Concept Paper 2 - Riker in the Tropics

It is more than 50 years since William Riker published his classic book on The Theory of Political Coalitions (1962). The important role that coalitions of many different kinds play in the complex politics of development has become increasingly recognised. As a result, this paper revisits Riker’s work to see what contribution his insights and conclusions may have for understanding the success (or failure) of developmental coalitions in the politics of developing countries. The paper suggests that in a number of ways Riker identified certain key issues that remain relevant for understanding the formation, functioning and activities of coalitions. But by restricting the analysis to narrowly political (electoral and legislative) coalitions in stable and consolidated institutional environments, the theory has some important limitations when applied to a wider set of coalitions and especially those in unstable or multiple institutional contexts that are common in developing societies.
 
The paper first briefly re-states the central theory of the book and some of its important insights. Using these as a springboard, it goes on to explore some of their limitations in terms of both method and application – especially for politics in unstable institutional contexts. Finally, the paper outlines some questions and research issues that need attention if policy-makers and practitioners are to better understand the centrality of coalitions in the politics of development and also consider whether, when, where and how to promote, broker, facilitate or support the emergence and activities of reform and developmental coalitions, nationally and sub-nationally, as well as in all sectors and issue areas.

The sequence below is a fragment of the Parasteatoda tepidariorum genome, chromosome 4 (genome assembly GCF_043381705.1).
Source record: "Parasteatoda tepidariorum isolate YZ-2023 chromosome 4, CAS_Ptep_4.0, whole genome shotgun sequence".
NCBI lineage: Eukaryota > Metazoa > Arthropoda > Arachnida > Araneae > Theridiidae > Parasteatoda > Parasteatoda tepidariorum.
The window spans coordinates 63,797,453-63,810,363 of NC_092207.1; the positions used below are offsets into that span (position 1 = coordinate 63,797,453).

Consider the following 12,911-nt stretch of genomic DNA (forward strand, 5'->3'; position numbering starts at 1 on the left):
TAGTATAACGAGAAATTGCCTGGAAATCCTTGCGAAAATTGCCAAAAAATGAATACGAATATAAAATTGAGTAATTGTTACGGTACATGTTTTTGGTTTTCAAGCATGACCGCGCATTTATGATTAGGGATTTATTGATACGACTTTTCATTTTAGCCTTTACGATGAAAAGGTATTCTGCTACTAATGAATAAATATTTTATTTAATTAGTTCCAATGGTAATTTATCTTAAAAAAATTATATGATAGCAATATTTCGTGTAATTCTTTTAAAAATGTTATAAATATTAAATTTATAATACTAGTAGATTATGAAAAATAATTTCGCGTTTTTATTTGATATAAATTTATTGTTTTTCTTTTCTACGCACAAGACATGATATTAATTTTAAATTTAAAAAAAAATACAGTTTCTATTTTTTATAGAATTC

Given the importance of achieving a better understanding of the politics of development in which coalitions are central, this re-evaluation of Riker’s important book forms part of a series of work by The Developmental Leadership Program (DLP) on this subject.

About DLP

The Developmental Leadership Program (DLP) is an international research initiative that explores how leadership, power and political processes drive or block successful development.

DLP focuses on the crucial role of home-grown leaderships and coalitions in forging legitimate political settlements and institutions that promote developmental outcomes, such as sustainable growth, political stability and inclusive social development.

Find out more

News

Doing Development Differently workshop - Jakarta 2017

Thursday 30th March 2017

Putting the concept of Thinking and Working Politically into practice was at the heart of a workshop on 15-16 March attended by more than 200 delegates from the field of international development. Delegates from the government, civil service and local organisations of the host country, Indonesia, were joined by academics, including DLP researchers, and staff from donor organisations and NGOs.

Read more

DLP shares research at FCO Africa Study Day

Monday 27th March 2017

DLP findings on the Democratic Republic of Congo were among the topics discussed with with UK diplomats and civil servants at the FCO's Africa Study Day, held at Sandhurst on 21 March. This year's Foreign and Commonwealth Office event was organised by University of Birmingham's International Development Department, home to DLP.

Read more

Follow: @dlprog